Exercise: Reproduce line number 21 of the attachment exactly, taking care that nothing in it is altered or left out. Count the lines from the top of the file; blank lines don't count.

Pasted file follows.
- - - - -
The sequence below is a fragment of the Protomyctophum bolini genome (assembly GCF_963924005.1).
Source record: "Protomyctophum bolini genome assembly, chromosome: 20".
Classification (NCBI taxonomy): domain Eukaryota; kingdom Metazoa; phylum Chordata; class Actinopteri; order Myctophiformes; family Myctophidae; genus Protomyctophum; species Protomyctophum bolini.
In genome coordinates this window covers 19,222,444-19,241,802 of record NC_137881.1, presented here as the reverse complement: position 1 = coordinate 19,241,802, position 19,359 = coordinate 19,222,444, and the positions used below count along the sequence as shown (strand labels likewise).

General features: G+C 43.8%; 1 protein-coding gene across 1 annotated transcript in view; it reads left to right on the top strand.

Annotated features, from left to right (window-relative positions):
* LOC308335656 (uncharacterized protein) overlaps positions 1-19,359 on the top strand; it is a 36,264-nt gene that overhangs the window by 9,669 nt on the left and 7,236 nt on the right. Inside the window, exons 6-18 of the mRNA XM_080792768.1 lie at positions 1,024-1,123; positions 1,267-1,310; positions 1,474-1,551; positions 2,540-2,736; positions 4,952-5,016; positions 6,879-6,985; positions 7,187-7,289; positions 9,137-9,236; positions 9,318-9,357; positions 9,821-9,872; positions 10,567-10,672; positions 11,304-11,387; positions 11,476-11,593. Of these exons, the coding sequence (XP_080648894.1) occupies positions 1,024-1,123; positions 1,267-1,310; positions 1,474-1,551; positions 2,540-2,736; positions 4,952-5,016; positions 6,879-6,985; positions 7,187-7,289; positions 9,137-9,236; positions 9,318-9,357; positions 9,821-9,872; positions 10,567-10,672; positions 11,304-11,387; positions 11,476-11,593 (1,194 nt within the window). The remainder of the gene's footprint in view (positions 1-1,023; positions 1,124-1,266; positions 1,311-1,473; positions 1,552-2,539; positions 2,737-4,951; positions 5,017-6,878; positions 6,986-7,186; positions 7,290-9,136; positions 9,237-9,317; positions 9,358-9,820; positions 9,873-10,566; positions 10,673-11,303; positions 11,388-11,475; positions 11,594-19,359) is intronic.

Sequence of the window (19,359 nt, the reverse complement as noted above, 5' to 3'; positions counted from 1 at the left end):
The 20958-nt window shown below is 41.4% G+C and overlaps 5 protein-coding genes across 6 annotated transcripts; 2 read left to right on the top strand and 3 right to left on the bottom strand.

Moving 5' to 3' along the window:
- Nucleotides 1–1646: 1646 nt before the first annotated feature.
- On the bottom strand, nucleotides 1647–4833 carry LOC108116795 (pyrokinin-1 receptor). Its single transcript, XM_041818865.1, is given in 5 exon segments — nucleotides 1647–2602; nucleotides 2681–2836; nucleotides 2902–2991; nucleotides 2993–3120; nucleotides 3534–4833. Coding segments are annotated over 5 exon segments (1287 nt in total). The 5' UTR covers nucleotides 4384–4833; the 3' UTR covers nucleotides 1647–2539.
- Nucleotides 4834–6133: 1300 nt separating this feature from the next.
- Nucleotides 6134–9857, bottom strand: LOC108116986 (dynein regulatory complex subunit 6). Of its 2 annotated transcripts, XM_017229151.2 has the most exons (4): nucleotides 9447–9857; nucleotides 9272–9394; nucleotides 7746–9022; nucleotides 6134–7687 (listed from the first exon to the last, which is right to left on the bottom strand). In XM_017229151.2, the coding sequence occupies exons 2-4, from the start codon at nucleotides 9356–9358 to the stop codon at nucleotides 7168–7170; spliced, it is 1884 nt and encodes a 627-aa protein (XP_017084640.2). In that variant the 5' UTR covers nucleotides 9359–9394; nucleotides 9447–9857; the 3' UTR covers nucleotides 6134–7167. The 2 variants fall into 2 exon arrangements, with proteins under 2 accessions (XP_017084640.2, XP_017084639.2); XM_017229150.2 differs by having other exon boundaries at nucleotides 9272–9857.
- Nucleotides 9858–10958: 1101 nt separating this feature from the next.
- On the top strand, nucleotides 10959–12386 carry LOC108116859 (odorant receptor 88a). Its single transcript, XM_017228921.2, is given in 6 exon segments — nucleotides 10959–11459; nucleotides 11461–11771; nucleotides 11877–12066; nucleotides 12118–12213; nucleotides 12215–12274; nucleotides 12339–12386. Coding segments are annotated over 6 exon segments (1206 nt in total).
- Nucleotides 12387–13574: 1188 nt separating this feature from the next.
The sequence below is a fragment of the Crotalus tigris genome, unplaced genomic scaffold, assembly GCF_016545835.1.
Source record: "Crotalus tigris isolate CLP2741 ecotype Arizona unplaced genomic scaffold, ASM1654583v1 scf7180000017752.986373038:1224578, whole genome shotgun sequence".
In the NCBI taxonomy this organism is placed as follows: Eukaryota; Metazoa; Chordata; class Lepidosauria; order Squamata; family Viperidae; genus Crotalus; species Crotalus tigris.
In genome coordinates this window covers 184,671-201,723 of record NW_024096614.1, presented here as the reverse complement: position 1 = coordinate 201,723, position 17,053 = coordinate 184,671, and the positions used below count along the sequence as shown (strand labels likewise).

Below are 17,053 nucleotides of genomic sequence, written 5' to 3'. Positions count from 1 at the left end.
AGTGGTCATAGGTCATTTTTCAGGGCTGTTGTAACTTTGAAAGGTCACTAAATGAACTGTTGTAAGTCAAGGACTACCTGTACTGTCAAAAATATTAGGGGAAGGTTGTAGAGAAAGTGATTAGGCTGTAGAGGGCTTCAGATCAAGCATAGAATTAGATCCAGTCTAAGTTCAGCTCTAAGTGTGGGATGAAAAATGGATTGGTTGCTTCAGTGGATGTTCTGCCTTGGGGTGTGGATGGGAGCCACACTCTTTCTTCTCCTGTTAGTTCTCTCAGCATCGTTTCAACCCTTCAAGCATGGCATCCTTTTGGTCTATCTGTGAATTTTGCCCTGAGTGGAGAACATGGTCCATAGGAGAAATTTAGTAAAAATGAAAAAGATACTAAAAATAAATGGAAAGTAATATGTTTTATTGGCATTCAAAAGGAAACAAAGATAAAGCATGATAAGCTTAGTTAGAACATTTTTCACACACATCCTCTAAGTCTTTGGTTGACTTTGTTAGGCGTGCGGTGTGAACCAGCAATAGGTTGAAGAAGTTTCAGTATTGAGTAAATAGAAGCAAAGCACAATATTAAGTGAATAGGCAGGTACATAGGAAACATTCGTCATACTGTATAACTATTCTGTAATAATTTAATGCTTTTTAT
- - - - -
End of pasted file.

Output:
In genome coordinates this window covers 184,671-201,723 of record NW_024096614.1, presented here as the reverse complement: position 1 = coordinate 201,723, position 17,053 = coordinate 184,671, and the positions used below count along the sequence as shown (strand labels likewise).